Catalog

Record Details

Catalog Search



Paper : paging through history / Mark Kurlansky.

Kurlansky, Mark, author. (Author).
Image of item

Available copies

  • 13 of 15 copies available at Evergreen Indiana.

Current holds

0 current holds with 15 total copies.

Location Call Number / Copy Notes Barcode Shelving Location Status Due Date
Attica Public Library - Attica 676.09 KUR (Text) 74231000113328 Adult Nonfiction Available -
Benton County Public Library - Fowler 676.09 KUR (Text) 34044000883239 ADULT NONFICTION Available -
Carnegie Public Library of Steuben County - Angola 676.09 KUR (Text) 33118000175331 Adult: New Book Available -
Greentown Public Library - Greentown 676.09 KURLANSKY (Text) 75342000082166 Adult Non-Fiction Available -
Greenwood Public Library - Greenwood 676.09 KUR (Text) 36626103788576 New Adult Nonfiction Checked out 12/17/2016
Huntingburg Public Library - Huntingburg 676.09 KUR (Text) 39970001026441 NF Available -
Hussey-Mayfield Memorial Branch 676.09 KURLANSKY (Text) 33946003116832 Nonfiction . 2nd Floor Available -
Lebanon Public Library - Lebanon 676.09 KUR (Text) 34330513045584 Adult - Non-Fiction Available -
Melton Public Library - Melton 676.09 KUR (Text) 79591000086937 Adult-Nonfiction Available -
Morgan County Public Library - Martinsville 676.09 KUR (Text) 78551000526104 Non-Fiction Available -
Next 10 »

Record details

  • ISBN: 9780393239614
  • ISBN: 0393239616
  • Physical Description: xx, 389 pages : illustrations ; 25 cm
  • Edition: First edition.
  • Publisher: New York : W.W. Norton & Company, [2016]

Content descriptions

Bibliography, etc. Note: Includes bibliographical references (pages [347]-354) and index.
Formatted Contents Note: Prologue: The technological fallacy -- Being human -- The moths that circle a Chinese candle -- The Islamic birth of literacy -- And where is Xátiva? -- Europe between two felts -- Making words soar -- The art of printing -- Out from Mainz -- Tenochtitlán and the blue-eyed devil -- The trumpet call -- Rembrandt's discovery -- The traitorous corruption of England -- Papering independence -- Diderot's promise -- Invitation from a wasp -- Advantages in the head -- To die like gentlemen -- Return to Asia -- Epilogue: change -- Appendix: Timeline.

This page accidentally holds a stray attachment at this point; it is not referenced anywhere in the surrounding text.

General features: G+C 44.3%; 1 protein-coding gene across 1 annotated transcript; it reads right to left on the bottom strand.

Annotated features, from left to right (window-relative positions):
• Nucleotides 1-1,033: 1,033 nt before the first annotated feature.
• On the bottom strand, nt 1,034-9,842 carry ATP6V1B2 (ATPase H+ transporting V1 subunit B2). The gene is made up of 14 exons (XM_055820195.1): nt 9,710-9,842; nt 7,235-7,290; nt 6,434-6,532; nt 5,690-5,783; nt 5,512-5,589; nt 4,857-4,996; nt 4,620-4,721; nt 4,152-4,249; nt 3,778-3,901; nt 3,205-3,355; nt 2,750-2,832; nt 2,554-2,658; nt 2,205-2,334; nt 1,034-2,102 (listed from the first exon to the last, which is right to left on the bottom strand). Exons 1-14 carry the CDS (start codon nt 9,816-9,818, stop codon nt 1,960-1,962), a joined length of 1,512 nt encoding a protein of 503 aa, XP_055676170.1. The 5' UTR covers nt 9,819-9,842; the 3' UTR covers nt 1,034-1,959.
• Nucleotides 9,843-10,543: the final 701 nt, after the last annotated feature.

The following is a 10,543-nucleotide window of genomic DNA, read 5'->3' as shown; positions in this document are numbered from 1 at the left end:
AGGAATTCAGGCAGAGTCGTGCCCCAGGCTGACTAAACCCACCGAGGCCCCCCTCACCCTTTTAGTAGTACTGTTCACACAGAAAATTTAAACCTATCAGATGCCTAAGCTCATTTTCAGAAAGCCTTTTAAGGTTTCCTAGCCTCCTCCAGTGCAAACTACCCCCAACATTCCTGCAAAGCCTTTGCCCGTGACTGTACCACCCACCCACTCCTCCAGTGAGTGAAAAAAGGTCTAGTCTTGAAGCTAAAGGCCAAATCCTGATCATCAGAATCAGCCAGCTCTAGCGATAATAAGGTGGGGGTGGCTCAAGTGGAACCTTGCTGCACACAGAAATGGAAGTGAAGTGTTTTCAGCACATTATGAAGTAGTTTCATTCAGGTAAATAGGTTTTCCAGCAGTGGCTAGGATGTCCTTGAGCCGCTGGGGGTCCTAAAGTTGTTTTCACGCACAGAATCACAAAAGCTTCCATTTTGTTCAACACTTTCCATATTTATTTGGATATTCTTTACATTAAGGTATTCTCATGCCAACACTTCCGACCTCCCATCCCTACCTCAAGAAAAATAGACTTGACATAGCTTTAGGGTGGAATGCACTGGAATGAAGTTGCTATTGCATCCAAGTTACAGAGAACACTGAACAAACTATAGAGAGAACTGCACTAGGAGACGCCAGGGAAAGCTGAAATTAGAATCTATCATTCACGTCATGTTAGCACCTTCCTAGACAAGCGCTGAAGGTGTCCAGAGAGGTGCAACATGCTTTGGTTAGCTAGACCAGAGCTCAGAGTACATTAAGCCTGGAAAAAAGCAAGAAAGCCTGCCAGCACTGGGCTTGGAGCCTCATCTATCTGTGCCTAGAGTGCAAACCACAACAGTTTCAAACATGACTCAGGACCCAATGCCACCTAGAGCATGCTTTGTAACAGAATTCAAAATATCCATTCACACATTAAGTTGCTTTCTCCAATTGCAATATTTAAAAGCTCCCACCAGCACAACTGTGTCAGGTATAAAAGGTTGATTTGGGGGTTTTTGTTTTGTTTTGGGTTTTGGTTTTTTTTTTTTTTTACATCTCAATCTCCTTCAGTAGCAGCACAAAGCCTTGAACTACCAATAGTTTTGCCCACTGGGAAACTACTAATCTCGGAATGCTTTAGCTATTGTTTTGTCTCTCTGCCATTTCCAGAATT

Summary, etc.: Through tracing paper's evolution, Mark Kurlansky challenges common assumptions about technology's influence, affirming that paper is here to stay.
Paper is one of the simplest and most essential pieces of human technology. For the past two millennia, the ability to produce it in ever more efficient ways has supported the proliferation of literacy, media, religion, education, commerce, and art; it has formed the foundation of civilizations, promoting revolutions and restoring stability. One has only to look at history's greatest press run, which produced 6.5 billion copies of Quotations from Chairman Mao (which doesn't include editions in 37 foreign languages and in braille) to appreciate the range and influence of a single publication, in paper. Or take the fact that one of history's most revered artists, Leonardo da Vinci, left behind only 15 paintings but 4,000 works on paper. And though the colonies were at the time calling for a boycott of all British goods, the one exception they made speaks to the essentiality of the material; they penned the Declaration of Independence on British paper. Now, amid discussion of "going paperless"--and as speculation about the effects of a digitally dependent society grows rampant--we've come to a world-historic juncture. Thousands of years ago, Socrates and Plato warned that written language would be the end of "true knowledge," replacing the need to exercise memory and think through complex questions. Similar arguments were made about the switch from handwritten to printed books, and today about the role of computer technology. By tracing paper's evolution from antiquity to the present, with an emphasis on the contributions made in Asia and the Middle East, Mark Kurlansky challenges common assumptions about technology's influence, affirming that paper is here to stay.--Adapted from dust jacket.
Subject: Papermaking > History.
Paper industry > History.

Additional Resources